Beides haben wir ja auch schon im SEM beobachtet.

    Dazu kommen dann noch folgende Aspekte um neben der Maximierung der CTR, die Bounce Rate zu minimieren:

    - je besser AdWords Anzeigen und die SERPs-Snippets auf den Seiteninhalt abgestimmt sind, desto eher bleibt der User auf der Seite und bounct nicht zurück.

    - Nächster Schritt wäre die Optimierung deiner Seiteninhalte und der Usability. Auch das kann deine Bounce Rate reduzieren und hinsichtlich der Conversion Optimierung mehr Kohle schaffen.

    - Server Erreichbarkeit. Ich hatte eine Bounce Rate von 99 Prozent (insgesamt – bei Google Besuchern 100%) da mein VServer down war. Für 10 Tage war ich auf einmal auf der 2. Seite. Mit ein paar Links und einem stabilen Anbieter konnte ich mich auf Platz 9 / 10 hocharbeiten – nach 1 Monat mit Bounce Rate 50% bei organischen Usern war ich wieder unter den Top 5.

    Das wären so ein paar nicht-shady Tipps für eine hohe Klickrate und niedrige Absprungrate :)

  5. Sue sagt:

    Danke für den Post! Hatte bereits ähnliche Ideen, schön zu sehen, dass auch andere so denken :)

  6. Björn sagt:

    Die Sache mit den Snippets… es erstaunt mich immer wieder, dass viele Leute, die sich mit SEO befassen, scheinbar oft nicht mit Grundlagen der Usability vertraut sind. Da muss man sich wieder von der Internet-Welt lösen und einfach “offline” denken: stell dir einen Laden bei dir um die Ecke vor – der hat die absolut coolsten Sachen, die du dir vorstellen kannst. Allerding sieht das Schaufenster sch**ße aus, die Reklame an der Außenwand ist mies und auch drinnen ist alles völlig konzeptlos sortiert. Würdest du da kaufen? Nö. Warum nicht? Weil du das cool Zeug, das es dort gibt, nicht findest. Ähnlich verhält es sich in der SERPs. Was bringt mir ein Top-10-Ranking, wenn mein Snippet wie Müll und der Titel überfrachtet aussieht? Richtig, nix.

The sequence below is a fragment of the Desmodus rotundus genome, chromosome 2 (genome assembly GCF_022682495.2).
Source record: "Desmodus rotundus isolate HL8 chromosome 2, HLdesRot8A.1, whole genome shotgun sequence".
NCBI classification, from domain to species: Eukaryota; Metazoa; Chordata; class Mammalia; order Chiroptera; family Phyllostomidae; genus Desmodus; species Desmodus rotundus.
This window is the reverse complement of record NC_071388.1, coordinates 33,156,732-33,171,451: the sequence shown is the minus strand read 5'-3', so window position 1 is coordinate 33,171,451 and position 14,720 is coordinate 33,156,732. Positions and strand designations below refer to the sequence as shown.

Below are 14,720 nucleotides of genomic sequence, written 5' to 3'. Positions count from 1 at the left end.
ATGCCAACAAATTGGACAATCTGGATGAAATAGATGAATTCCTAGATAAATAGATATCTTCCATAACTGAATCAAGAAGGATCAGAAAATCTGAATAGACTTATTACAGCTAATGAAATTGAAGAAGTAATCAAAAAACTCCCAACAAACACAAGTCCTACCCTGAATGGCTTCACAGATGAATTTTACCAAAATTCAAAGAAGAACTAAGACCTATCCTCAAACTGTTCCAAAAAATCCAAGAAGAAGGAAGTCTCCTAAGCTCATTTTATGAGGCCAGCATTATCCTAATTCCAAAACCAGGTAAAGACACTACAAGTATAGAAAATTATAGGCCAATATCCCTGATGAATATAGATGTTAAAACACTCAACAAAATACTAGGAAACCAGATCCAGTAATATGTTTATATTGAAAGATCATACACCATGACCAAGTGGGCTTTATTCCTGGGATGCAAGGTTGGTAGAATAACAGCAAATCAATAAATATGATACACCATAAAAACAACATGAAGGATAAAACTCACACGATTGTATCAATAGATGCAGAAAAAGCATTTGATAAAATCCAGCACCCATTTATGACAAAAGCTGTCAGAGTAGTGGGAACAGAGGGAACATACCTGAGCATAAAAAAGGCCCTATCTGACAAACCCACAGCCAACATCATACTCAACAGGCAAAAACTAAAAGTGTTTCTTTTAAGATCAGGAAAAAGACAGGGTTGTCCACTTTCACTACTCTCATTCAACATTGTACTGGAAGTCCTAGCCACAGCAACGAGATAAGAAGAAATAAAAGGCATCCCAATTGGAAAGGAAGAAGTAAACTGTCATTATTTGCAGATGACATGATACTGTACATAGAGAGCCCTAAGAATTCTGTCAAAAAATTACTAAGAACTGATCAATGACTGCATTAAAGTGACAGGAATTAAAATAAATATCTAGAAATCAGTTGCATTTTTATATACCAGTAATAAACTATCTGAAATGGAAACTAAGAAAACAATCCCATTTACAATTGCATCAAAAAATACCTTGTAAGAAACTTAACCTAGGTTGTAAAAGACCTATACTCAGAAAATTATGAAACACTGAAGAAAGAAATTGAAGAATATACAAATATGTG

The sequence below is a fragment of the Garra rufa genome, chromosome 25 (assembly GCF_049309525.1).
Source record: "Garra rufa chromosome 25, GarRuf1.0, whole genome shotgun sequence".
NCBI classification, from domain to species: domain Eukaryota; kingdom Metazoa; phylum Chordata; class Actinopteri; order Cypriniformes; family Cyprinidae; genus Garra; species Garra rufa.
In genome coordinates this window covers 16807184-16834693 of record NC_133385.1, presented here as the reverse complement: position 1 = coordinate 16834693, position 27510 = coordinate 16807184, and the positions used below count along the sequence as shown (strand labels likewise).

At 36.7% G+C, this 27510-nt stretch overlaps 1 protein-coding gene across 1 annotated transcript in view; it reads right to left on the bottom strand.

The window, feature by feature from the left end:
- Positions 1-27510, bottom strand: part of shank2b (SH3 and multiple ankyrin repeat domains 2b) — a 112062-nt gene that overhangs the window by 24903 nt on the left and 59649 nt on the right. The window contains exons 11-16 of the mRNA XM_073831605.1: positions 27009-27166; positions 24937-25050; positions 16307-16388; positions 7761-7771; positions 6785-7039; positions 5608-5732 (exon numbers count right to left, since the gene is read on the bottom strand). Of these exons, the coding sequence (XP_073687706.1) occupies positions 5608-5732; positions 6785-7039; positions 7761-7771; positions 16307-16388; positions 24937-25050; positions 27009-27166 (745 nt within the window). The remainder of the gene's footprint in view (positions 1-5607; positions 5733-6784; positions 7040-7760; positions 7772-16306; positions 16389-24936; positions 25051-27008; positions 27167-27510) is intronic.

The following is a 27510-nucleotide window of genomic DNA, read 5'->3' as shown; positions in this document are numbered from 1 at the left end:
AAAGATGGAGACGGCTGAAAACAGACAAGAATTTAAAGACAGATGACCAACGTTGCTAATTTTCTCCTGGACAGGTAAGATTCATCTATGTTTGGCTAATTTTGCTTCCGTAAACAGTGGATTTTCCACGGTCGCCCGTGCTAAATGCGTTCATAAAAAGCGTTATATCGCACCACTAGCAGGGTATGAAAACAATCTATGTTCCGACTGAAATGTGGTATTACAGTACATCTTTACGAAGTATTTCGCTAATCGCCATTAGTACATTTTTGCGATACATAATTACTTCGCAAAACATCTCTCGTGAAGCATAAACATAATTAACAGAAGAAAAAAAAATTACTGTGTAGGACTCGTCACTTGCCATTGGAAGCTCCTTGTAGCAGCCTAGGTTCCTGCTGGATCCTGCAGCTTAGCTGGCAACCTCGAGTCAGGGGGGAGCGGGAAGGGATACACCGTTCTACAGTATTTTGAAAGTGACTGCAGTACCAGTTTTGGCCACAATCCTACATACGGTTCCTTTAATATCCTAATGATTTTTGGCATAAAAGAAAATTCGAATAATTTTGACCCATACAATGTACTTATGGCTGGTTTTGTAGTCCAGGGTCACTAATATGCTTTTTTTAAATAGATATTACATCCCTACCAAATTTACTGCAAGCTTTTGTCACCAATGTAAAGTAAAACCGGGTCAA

7. Flomotion sagt:

    Thx for sharing, Marcus. Awesome Post.

  8. Arne Flick sagt:

    Yeah Marcus,
    great post! Thx, Buddy! :-)
    Greets from Hamburg

  9. @Björn: Eigentlich ist das so ganz logisch, aber auf die Nahe liegenden Dinge kommt man nicht sofort … ;-)

  10. Jonas Weber sagt:

    Nice conclusion Marcus, the users will be happy :)